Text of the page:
Dogs love food of all varieties, and few things will catch a dog’s attention and motivate them more than the rustling of a bag of treats, or the sound of the cookie jar being opened!
Most of us give our dogs a few treats every day, and it is important to measure these out and keep a check of how many treats our dogs have, so that they don’t start piling on the pounds or failing to get the appropriate level of nutrition from their proper meals.
Treats can be a powerful motivator for training, a good way to get your dog to pay attention if you need them to do something and of course, a way to show your dog how much you love them in a language that they very firmly understand and respond to.
However, all dog treats are not created equal, and just as feeding too many treats can be bad for your dog or make them gain weight, what goes into your dog’s treats can be hugely variable too, and there are some ingredients that you should check for and avoid.
These are the types of ingredients that constitute substances that dogs simply don’t need, that can be problematic, or that are in some cases not actually digestible, and are added to the treats just to extend their shelf life or change their appearance.
With this in mind, this article will tell you five ingredients to look out for in commercially bought dog treats that you’ll want to avoid, and why. Read on to learn more.
Colourants are added to many foods aimed at both humans and dogs, to produce a specific appearance, or make the food look more appealing to human eyes. In some cases this is obvious – like when we buy sweets that are bright orange or blue, for instance – but not all dog owners know that a great many types of dog treats contain colourants too.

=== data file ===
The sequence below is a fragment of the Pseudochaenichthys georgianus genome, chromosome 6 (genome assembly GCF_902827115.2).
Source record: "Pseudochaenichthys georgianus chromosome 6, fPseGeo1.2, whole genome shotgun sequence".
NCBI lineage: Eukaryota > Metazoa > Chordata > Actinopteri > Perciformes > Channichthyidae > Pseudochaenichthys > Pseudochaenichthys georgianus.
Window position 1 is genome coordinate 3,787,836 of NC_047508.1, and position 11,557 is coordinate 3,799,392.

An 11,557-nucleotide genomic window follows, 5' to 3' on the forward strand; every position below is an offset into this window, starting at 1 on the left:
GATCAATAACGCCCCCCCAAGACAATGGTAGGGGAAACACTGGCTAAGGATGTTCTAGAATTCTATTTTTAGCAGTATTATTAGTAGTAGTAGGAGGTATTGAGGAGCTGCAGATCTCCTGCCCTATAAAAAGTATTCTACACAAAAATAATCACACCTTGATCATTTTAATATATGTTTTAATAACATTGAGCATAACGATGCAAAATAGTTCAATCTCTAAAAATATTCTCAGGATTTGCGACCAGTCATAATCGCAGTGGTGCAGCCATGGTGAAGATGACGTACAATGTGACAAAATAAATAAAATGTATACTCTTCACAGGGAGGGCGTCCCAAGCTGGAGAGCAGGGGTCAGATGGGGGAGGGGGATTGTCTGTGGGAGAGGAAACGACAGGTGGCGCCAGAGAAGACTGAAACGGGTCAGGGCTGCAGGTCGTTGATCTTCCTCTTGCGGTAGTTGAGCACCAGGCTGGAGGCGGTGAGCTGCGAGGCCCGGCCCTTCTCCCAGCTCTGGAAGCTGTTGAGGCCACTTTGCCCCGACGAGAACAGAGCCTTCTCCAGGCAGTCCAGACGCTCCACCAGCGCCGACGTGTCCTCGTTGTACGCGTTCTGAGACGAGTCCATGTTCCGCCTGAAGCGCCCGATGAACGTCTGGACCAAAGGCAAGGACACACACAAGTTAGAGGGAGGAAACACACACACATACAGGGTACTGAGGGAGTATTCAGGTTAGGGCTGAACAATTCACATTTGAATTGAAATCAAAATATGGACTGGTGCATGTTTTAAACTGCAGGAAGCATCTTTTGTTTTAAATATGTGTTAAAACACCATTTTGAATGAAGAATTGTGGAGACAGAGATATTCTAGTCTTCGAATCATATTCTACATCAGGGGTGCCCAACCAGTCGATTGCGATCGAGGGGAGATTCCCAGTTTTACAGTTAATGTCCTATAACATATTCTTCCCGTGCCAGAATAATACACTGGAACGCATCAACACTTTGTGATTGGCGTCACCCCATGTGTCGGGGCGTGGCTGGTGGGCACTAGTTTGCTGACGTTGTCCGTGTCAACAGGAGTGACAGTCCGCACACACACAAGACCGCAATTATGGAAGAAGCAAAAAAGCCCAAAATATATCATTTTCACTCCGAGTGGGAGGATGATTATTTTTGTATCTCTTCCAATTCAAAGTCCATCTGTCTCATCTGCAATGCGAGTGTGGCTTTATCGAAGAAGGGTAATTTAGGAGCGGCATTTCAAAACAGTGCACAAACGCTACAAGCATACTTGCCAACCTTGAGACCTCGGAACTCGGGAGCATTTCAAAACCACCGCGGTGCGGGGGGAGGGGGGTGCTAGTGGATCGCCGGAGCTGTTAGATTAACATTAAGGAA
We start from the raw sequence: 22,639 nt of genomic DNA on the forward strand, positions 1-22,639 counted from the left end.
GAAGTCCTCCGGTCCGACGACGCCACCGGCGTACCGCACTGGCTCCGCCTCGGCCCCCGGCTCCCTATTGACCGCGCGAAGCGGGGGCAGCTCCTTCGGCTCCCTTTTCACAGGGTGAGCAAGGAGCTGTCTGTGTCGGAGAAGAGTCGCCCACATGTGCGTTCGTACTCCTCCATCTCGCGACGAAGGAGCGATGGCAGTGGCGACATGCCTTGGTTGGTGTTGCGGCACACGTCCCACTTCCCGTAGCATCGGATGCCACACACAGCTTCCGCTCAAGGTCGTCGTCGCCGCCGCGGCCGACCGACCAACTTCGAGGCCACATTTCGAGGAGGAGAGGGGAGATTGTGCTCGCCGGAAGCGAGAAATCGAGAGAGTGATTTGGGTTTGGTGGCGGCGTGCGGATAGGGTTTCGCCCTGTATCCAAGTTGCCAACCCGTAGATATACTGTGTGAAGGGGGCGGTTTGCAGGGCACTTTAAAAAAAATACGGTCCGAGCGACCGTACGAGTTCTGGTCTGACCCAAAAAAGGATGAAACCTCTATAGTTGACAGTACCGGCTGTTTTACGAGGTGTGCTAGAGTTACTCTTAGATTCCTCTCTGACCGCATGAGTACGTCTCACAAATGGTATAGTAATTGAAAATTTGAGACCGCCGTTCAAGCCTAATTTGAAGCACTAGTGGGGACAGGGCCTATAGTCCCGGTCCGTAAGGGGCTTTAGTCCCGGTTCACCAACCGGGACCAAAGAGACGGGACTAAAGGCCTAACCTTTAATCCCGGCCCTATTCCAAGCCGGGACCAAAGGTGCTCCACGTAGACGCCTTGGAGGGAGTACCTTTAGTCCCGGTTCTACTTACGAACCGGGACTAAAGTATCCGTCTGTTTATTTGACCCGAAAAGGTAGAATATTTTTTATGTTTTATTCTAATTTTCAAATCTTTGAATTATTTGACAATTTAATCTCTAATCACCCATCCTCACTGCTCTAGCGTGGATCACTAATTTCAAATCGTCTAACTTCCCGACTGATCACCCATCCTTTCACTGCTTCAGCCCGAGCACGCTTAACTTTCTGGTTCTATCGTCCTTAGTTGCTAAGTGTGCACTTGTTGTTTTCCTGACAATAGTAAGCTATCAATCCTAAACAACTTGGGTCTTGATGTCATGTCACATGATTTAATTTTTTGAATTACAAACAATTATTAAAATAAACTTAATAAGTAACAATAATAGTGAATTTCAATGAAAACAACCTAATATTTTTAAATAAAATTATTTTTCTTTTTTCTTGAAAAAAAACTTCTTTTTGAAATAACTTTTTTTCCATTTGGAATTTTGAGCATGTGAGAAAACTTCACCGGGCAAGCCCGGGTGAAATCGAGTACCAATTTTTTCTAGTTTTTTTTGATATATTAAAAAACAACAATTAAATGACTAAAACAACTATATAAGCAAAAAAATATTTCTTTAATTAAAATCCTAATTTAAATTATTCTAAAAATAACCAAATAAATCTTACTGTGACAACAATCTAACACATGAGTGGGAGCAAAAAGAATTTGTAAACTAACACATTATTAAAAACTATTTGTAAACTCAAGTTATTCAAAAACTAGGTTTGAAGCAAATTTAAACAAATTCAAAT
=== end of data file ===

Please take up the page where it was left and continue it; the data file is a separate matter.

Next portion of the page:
When you think about this, it’s pointless – dogs can only see colours in the blue, yellow and greyscale spectrum, and colour isn’t something that they use to assess the desirability of food at all.
Dog treats don’t need any type of colourants in them, but it is particularly a good idea to steer clear of treats that contain artificial colourants.
You can spot artificial colourants by looking out for “E numbers” (not all E numbers are colourants, but all E numbers are best avoided anyway!) And specific, commonly used artificial colourant names that you’ve probably seen multiple times in other products too, like tartrazine and sunset yellow.
Preservatives help to extend the shelf life of dog treats, and unless you make your treats yourself at home in small batches or buy treats from dedicated dog treat bakeries and businesses that are designed to be used within a couple of days, your dog’s treats will contain preservatives.
However, some preservatives are better than others, and ones that are best avoided include ingredients like BHA, BHT, sodium nitrate, potassium sorbate, calcium propionate and ethoxyquin. Some of these artificial preservatives are quite nasty, and the latter has even been associated with various cancers and liver and kidney diseases in animals too.
Humectants are agents that provide moisture or help a food to retain moisture; and they’re found in all sorts of products, like the cakes and muffins in your favourite coffee shop chain that somehow stay fresh and moist after sitting all day unwrapped in the chiller cabinet!
Avoid artificial humectants like propylene glycol, and if you feed moist treats, look instead for ingredients with more natural alternatives like molasses or vegetable glycerine instead.
Sweeteners are something to avoid in general in dog treats, as a protein-rich treat is just as delicious and far healthier for your dog than something overly sweet. If your dog’s favourite treats do contain sweeteners however, try to avoid high-fructose products like corn syrup.
Corn syrup provides no nutritional value and will make your dog gain weight, as well as causing energy peaks and troughs that can lead to bouts of hyperactivity, followed by flagging later on.
Finally, wheat is a natural ingredient but one that is not necessary or beneficial in either dog food or dog treats. It is used solely as a filler and bulking agent, and dogs don’t digest and get any nutritional value from wheat; it is simply passed from the body as waste.
Wheat is also one of the more common canine allergens that can affect dogs that are sensitive to food allergies as many English bulldogs are, and even if your dog isn’t allergic to wheat and suffers no ill effects of eating it, it might increase their stool output as they simply don’t need it in their diets!
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